Startup Eeden has developed an innovative process for the environmentally-friendly recycling of clothing and other textile products. The company, which upcycles and transforms textile waste into valuable resources for new fibres, has developed a chemical upcycling process for textile waste that recovers its resources. 

“We see Eeden’s technology as a great opportunity for the industry and major fashion brands to become independent of scarce natural resources, while solving the global used textile problem and already meeting future EU directives. Already today we see great potential beyond the demand of the fashion industry,” says Andrea Muth, investment manager at Born2Grow, a Heilbronn-based and internationally active seed fund.

Eeden’s process extracts the biopolymer cellulose (cotton consists of > 90% cellulose) from waste textiles containing cotton. This is then used for the existing production of high-quality fibres such as viscose or lyocell. The start-up benefits greatly from its location in Germany. This is because there is already an existing textile collection infrastructure here and thus large quantities of old textiles that are suitable for Eeden’s upcycling process.

Compared to other upcycling processes, Eeden says its technology is more environmentally-friendly and at the same time more cost-efficient. It uses significantly fewer chemicals and reduces by-products such as salt loads in the manufacturing process. Since the process also tolerates a higher proportion of foreign fibres, textiles with higher admixtures of e.g. polyester fibres can also be recycled in the future.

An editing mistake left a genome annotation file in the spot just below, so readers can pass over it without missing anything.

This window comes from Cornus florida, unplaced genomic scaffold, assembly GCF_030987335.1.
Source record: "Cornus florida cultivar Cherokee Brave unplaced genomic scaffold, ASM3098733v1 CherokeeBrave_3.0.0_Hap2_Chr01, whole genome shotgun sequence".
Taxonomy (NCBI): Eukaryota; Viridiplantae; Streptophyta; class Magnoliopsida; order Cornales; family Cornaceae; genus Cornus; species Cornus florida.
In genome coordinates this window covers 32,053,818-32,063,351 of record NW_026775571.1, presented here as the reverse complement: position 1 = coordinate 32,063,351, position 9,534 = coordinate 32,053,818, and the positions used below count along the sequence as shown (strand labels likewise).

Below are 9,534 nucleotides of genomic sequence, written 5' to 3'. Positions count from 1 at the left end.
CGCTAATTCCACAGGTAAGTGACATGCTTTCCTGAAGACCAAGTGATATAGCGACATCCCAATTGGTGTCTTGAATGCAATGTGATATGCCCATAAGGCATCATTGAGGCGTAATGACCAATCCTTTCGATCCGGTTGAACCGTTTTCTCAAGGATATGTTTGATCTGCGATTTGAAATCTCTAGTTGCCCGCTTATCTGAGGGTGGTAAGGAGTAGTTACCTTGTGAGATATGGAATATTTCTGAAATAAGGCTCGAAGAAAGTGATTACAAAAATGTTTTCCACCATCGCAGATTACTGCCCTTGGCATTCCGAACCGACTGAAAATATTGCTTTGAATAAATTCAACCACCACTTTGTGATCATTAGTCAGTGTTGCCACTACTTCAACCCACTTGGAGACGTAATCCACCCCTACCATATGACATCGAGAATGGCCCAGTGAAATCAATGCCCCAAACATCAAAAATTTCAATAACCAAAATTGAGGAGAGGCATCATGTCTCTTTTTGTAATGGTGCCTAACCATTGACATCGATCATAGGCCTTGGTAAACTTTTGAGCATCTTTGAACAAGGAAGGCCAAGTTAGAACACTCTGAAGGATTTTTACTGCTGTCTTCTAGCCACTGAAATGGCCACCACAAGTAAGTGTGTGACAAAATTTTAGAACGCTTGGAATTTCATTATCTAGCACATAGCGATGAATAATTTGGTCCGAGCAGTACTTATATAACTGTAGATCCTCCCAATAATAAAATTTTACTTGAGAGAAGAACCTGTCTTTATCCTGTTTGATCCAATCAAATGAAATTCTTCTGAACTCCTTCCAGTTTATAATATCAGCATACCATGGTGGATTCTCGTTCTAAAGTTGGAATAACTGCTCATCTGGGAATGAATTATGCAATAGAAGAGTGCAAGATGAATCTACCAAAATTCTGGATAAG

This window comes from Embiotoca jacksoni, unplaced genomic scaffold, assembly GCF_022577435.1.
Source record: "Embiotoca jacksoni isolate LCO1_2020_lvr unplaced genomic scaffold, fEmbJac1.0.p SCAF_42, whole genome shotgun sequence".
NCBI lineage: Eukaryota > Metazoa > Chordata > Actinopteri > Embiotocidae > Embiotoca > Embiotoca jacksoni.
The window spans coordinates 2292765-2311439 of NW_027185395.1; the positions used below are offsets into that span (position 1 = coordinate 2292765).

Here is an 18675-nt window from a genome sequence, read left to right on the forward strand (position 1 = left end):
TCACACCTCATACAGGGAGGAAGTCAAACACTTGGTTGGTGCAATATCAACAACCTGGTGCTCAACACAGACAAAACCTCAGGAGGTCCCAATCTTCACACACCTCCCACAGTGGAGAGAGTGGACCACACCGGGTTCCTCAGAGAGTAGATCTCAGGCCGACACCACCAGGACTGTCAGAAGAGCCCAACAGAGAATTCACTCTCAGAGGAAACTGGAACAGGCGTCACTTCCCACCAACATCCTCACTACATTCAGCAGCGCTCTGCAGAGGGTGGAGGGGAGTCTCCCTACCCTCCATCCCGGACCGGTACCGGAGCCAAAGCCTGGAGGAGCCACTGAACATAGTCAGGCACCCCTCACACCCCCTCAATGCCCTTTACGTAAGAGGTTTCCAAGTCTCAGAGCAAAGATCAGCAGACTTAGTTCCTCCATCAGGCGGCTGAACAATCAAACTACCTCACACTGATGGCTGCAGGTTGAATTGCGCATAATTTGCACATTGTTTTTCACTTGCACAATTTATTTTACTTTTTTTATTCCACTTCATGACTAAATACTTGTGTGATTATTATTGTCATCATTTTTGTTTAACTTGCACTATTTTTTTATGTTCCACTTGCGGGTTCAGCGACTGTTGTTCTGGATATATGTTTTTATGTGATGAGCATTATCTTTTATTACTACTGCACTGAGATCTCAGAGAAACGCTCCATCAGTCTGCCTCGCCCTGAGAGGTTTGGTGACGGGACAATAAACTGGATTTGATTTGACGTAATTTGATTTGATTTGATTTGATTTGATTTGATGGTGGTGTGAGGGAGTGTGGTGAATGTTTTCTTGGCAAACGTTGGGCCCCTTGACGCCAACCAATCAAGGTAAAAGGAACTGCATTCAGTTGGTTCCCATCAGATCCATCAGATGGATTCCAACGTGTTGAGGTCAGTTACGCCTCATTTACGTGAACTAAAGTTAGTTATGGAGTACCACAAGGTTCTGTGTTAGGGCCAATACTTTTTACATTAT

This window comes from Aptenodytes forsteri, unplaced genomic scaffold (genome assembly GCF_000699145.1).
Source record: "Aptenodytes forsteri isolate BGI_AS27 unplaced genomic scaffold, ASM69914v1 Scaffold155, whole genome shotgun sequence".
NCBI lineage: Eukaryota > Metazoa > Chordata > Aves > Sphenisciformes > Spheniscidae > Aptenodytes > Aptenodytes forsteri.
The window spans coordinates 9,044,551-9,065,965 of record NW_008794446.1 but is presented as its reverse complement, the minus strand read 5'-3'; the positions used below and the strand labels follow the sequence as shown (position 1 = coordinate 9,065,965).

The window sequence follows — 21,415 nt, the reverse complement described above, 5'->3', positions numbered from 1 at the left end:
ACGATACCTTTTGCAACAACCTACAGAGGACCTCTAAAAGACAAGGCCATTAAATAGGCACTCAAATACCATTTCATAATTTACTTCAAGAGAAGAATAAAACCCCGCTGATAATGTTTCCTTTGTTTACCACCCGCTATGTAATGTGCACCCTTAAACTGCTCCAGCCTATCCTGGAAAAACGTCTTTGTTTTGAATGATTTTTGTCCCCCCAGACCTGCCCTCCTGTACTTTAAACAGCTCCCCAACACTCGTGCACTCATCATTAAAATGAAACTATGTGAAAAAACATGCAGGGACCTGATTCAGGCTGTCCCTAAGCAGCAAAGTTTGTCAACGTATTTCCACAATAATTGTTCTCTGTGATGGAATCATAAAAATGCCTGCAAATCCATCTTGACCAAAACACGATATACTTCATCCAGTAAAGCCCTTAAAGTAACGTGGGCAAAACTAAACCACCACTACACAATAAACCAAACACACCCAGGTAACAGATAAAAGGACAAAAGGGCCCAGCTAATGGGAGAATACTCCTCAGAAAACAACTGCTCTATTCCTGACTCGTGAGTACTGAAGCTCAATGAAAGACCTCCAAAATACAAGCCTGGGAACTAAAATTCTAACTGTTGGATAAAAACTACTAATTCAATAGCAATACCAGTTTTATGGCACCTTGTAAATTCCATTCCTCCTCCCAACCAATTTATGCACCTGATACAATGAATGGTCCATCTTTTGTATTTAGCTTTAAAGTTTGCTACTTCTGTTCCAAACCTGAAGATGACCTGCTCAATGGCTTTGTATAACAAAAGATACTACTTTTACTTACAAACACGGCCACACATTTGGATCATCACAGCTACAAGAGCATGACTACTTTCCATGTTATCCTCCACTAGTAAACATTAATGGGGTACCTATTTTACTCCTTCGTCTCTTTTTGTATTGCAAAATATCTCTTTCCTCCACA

“We are very pleased to have won Born2Grow as another investor for us,” says Steffen Gerlach & Reiner Mantsch, founders of Eeden. “The long-term orientation of the fund fits perfectly with our vision to change the textile industry sustainably. With the additional capital, we are now in a position to further accelerate the scaling of our technology to serve the gigantic demand for high quality recycled fibres as quickly as possible.”

According to Eeden, every second, a truckload of used textiles is burned or landfilled – resulting in an annual material loss of over EUR80bn. At the same time, millions and millions of tonnes of new resources are cultivated every year for fibre production, creating a gigantic ecological footprint.

The Eeden project began with this vision, and the EU Textile Strategy laid an important foundation stone for its realisation. The strategy aims to ensure that by 2030 textiles on the EU market will consist largely of recycled fibres.

However, there is a long way to go before this milestone is reached, because currently less than 1% of used textiles worldwide are recycled into new textile fibres. In order to recycle the remaining 99% as efficiently as possible, the start-up Eeden has developed its pioneering technology: A chemical upcycling process that enables the production of high-quality textiles from textile waste.